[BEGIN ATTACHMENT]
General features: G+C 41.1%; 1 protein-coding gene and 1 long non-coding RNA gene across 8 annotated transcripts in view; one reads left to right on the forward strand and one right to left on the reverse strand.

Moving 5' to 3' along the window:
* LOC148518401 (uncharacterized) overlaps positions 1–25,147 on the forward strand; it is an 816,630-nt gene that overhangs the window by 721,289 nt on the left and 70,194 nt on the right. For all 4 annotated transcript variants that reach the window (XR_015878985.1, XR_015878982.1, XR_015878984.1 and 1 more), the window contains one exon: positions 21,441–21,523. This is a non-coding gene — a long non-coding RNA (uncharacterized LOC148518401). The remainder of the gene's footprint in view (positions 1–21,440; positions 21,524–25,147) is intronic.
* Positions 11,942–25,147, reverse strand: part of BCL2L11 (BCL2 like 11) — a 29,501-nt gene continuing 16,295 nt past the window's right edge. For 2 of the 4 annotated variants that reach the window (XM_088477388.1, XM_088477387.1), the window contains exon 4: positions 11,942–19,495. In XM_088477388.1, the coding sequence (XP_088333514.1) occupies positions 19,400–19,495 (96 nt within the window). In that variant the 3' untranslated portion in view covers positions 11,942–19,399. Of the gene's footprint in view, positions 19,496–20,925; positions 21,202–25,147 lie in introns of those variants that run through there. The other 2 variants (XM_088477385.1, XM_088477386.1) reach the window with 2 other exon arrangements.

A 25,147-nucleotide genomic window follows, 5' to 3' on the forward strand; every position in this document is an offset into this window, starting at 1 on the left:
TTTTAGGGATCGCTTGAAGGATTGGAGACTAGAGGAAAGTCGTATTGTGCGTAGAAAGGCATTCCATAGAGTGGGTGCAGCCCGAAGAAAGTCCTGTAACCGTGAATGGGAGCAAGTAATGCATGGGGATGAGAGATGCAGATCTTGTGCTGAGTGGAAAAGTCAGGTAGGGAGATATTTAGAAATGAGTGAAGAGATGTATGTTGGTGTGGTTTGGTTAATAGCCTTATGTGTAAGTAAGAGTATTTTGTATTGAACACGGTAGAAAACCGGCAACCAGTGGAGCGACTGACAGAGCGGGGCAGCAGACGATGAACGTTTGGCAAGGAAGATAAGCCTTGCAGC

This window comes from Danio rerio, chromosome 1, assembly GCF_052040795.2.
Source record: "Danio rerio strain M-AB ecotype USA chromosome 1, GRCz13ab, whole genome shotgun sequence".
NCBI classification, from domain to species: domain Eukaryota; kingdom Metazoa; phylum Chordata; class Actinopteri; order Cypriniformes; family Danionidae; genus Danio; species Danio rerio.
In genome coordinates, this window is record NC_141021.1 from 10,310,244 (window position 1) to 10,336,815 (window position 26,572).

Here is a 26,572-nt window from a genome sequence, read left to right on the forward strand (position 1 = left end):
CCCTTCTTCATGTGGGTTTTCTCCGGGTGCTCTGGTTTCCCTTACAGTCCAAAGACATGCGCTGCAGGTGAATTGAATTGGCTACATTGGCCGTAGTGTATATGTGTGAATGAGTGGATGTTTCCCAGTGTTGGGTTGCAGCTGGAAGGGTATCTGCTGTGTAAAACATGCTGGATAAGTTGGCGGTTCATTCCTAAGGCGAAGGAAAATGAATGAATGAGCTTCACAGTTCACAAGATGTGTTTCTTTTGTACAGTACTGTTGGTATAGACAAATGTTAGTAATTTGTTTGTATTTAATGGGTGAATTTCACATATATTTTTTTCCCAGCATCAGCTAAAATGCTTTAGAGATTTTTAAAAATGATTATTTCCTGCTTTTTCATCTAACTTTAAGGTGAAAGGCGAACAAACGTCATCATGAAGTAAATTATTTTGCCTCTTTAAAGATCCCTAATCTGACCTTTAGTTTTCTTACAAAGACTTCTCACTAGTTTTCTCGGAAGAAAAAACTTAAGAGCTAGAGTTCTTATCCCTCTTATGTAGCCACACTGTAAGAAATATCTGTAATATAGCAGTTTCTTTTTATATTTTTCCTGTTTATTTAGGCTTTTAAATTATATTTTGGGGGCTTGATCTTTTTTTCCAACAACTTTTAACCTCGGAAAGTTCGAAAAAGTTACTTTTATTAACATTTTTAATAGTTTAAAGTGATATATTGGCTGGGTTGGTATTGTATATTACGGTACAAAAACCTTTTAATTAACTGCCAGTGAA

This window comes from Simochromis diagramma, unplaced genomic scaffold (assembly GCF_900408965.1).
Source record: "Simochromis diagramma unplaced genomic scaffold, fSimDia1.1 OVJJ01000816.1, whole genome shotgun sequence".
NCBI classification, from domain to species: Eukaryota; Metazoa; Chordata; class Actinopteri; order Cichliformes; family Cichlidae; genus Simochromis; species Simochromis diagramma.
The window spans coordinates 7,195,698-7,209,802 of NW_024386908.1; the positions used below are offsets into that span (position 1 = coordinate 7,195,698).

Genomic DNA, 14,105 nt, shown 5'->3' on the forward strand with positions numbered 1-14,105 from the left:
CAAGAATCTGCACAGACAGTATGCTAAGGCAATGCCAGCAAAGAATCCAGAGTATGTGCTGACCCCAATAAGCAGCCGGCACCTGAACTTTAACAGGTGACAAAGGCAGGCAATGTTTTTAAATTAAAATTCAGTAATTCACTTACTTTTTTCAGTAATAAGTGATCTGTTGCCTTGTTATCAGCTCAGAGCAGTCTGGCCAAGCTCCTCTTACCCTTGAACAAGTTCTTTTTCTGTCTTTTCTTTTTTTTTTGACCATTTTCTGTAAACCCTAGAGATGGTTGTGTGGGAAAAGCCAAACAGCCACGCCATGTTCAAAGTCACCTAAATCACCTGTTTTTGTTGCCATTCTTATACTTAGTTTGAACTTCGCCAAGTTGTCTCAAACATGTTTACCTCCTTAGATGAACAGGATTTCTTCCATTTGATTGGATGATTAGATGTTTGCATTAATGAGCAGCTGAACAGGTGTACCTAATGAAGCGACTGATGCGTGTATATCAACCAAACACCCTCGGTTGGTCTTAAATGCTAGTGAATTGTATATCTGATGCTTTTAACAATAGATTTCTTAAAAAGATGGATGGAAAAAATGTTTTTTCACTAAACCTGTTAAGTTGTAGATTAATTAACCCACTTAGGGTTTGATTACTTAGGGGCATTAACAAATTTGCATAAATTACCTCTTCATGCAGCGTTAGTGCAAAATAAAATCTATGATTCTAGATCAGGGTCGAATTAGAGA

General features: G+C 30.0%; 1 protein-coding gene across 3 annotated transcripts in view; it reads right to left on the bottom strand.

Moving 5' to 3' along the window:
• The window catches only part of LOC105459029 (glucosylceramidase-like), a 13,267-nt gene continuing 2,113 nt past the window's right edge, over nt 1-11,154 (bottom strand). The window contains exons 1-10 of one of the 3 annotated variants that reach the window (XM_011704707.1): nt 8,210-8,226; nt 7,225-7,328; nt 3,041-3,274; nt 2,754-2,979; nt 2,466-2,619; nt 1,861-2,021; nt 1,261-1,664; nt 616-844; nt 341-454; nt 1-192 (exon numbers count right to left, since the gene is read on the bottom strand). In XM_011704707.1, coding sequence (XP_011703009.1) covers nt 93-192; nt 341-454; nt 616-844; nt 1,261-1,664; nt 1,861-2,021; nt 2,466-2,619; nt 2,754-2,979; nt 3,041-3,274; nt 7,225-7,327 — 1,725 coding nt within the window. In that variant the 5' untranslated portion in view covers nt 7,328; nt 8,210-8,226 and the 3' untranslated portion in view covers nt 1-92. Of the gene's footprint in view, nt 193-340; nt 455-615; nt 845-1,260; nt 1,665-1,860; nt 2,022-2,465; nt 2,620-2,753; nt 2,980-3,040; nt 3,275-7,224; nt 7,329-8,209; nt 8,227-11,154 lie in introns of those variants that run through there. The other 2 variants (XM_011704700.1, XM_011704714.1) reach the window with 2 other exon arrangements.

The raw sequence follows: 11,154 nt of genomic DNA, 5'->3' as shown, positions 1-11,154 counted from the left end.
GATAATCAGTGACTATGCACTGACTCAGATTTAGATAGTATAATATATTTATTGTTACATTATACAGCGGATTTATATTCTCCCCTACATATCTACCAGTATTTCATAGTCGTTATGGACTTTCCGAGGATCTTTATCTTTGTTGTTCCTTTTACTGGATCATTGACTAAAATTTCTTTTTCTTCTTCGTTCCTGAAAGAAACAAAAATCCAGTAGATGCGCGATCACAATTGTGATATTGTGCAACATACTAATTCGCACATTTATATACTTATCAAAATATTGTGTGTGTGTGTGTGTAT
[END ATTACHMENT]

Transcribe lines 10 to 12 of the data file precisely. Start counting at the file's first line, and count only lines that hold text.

In genome coordinates, this window is record NC_141021.1 from 10,310,244 (window position 1) to 10,336,815 (window position 26,572).

Here is a 26,572-nt window from a genome sequence, read left to right on the forward strand (position 1 = left end):
CCCTTCTTCATGTGGGTTTTCTCCGGGTGCTCTGGTTTCCCTTACAGTCCAAAGACATGCGCTGCAGGTGAATTGAATTGGCTACATTGGCCGTAGTGTATATGTGTGAATGAGTGGATGTTTCCCAGTGTTGGGTTGCAGCTGGAAGGGTATCTGCTGTGTAAAACATGCTGGATAAGTTGGCGGTTCATTCCTAAGGCGAAGGAAAATGAATGAATGAGCTTCACAGTTCACAAGATGTGTTTCTTTTGTACAGTACTGTTGGTATAGACAAATGTTAGTAATTTGTTTGTATTTAATGGGTGAATTTCACATATATTTTTTTCCCAGCATCAGCTAAAATGCTTTAGAGATTTTTAAAAATGATTATTTCCTGCTTTTTCATCTAACTTTAAGGTGAAAGGCGAACAAACGTCATCATGAAGTAAATTATTTTGCCTCTTTAAAGATCCCTAATCTGACCTTTAGTTTTCTTACAAAGACTTCTCACTAGTTTTCTCGGAAGAAAAAACTTAAGAGCTAGAGTTCTTATCCCTCTTATGTAGCCACACTGTAAGAAATATCTGTAATATAGCAGTTTCTTTTTATATTTTTCCTGTTTATTTAGGCTTTTAAATTATATTTTGGGGGCTTGATCTTTTTTTCCAACAACTTTTAACCTCGGAAAGTTCGAAAAAGTTACTTTTATTAACATTTTTAATAGTTTAAAGTGATATATTGGCTGGGTTGGTATTGTATATTACGGTACAAAAACCTTTTAATTAACTGCCAGTGAA